If you or a family member are a Medicare beneficiary and have been recently hospitalized, you may be surprised to learn that as far as Medicare is concerned you were never “admitted” to the hospital. Rather, you may have been classified as being there under “observation status,” even if you or the family member stayed overnight.
The Centers for Medicare & Medicaid Services defines observation services as
- . . . short-term treatment, assessment, and reassessment . . . furnished while a decision is being made regarding whether patients will require further treatment as hospital inpatients or if they are able to be discharged from the hospital.
Such observation services are not supposed to last more than 24 or 48 hours, but sometimes they do.
Being classified as receiving observation services can have a significant impact on the patient’s Medicare benefits:
- Subsequent nursing home care may not qualify for Medicare coverage because it won’t be preceded by three days of covered hospital care.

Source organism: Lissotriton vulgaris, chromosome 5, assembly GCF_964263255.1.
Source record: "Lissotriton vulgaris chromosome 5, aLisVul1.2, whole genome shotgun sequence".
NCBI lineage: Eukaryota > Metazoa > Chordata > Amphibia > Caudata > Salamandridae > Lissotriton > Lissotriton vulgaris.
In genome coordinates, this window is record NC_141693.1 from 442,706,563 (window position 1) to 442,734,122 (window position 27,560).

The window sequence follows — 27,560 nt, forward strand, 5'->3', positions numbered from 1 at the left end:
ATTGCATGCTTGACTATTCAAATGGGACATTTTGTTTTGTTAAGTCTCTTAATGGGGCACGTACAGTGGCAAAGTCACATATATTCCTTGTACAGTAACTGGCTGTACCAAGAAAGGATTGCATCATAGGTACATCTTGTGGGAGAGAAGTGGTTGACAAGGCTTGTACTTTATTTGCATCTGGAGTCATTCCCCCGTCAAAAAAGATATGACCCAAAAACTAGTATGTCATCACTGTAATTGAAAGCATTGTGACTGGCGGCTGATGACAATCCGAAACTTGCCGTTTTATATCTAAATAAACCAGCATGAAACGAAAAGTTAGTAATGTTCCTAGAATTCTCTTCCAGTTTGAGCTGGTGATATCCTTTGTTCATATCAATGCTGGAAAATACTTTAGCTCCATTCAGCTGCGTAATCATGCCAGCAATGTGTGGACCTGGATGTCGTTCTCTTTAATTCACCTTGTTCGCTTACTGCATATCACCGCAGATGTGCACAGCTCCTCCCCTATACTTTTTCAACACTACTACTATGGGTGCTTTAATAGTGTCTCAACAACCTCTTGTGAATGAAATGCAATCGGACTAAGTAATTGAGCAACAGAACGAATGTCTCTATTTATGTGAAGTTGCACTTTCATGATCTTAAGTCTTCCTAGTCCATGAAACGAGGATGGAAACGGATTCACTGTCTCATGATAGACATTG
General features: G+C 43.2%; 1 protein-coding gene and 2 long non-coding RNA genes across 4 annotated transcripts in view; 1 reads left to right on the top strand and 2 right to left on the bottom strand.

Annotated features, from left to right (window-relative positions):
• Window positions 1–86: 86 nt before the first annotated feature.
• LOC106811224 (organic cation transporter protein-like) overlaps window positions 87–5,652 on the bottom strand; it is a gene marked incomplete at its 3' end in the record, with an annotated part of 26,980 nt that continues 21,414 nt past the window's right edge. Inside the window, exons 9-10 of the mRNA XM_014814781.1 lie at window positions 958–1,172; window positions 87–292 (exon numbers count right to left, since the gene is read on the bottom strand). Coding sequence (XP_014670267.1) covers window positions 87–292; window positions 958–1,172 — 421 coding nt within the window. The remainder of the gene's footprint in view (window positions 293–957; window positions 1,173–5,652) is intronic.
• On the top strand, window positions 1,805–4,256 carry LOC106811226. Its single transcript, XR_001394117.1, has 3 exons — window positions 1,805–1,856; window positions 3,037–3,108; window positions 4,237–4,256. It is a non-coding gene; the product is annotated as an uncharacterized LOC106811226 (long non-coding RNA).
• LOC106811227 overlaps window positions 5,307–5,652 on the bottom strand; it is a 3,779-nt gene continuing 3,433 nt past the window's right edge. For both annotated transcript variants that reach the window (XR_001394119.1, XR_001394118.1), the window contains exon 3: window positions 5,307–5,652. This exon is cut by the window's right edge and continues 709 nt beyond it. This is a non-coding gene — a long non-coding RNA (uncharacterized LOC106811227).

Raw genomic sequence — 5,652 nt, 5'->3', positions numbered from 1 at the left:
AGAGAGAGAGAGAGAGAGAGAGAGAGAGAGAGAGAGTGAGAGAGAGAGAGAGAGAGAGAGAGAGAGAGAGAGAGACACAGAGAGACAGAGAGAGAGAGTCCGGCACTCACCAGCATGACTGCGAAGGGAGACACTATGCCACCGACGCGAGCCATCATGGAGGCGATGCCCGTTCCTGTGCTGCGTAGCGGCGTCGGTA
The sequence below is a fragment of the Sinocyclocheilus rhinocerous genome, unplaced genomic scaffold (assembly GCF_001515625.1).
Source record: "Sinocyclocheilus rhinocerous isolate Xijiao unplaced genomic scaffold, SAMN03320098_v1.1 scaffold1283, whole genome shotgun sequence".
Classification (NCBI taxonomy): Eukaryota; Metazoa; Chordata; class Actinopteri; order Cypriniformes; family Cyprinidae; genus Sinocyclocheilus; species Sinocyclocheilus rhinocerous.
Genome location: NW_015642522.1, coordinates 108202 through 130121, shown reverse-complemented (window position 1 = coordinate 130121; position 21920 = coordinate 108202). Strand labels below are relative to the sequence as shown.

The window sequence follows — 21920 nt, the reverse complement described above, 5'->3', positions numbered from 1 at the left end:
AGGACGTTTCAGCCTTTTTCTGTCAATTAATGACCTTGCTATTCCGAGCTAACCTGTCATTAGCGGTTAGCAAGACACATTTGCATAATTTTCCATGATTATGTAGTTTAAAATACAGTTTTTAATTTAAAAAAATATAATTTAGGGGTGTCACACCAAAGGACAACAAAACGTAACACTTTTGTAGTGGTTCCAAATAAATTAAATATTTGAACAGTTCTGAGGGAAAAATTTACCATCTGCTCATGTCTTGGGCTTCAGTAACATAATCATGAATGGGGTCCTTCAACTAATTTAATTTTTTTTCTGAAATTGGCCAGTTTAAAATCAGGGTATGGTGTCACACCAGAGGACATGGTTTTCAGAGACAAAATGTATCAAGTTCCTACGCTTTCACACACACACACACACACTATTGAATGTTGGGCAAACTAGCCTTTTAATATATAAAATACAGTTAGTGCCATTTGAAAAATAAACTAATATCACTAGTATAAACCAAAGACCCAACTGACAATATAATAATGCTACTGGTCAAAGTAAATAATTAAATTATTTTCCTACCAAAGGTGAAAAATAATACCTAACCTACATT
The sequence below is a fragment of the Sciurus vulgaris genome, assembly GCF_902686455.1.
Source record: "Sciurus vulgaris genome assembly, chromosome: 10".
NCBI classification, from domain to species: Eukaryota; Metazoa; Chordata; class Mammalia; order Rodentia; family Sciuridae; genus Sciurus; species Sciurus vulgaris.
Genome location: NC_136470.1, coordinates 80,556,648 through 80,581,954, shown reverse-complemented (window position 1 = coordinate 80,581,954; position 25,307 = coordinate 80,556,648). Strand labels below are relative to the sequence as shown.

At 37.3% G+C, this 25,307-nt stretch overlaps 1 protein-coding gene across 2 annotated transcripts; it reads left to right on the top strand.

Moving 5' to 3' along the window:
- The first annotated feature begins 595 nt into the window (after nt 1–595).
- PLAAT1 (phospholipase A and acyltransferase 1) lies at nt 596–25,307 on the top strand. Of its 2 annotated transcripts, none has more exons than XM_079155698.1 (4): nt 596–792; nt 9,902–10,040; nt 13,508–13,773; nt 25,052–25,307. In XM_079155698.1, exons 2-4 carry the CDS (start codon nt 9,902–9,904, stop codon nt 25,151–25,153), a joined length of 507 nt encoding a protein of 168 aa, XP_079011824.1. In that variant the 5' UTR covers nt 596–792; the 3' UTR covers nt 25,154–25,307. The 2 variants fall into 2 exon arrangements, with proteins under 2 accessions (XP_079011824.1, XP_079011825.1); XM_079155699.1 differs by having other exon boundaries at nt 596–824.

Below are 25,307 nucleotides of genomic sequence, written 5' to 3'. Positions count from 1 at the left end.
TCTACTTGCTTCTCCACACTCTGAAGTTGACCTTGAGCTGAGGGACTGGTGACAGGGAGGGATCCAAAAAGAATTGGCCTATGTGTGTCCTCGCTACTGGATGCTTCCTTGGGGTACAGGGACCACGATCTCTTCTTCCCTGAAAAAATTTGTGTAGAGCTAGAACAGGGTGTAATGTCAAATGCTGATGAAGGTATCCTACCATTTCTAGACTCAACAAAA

- The patient will have to seek prescription drug coverage during the hospital stay under Medicare Part D, rather than having it automatically covered. Most likely the hospital won’t be in the drug plan’s network, meaning that the patient will have to pay out-of-network prices. And it’s possible that the beneficiary will be charged out-of-pocket for the entire cost if the drug is not in the plan’s formulary.
- Copayments may be larger as well.
Since 2017, hospitals have been required to give patients written notice within 36 hours of being in the hospital if they are being classified as outpatients there for observation only. There are no formal appeal rights to such a notice.
So, what can you or your family member do about this? Mostly ask questions and advocate. Ask the doctors and hospital social workers how you are being classified, as “admitted” to the hospital or only there for “observation.” If the latter, ask what the process is for reclassification.
The Center for Medicare Advocacy provides information about observation status (as well as other Medicare issues) along with advice on how to respond to such a classification here.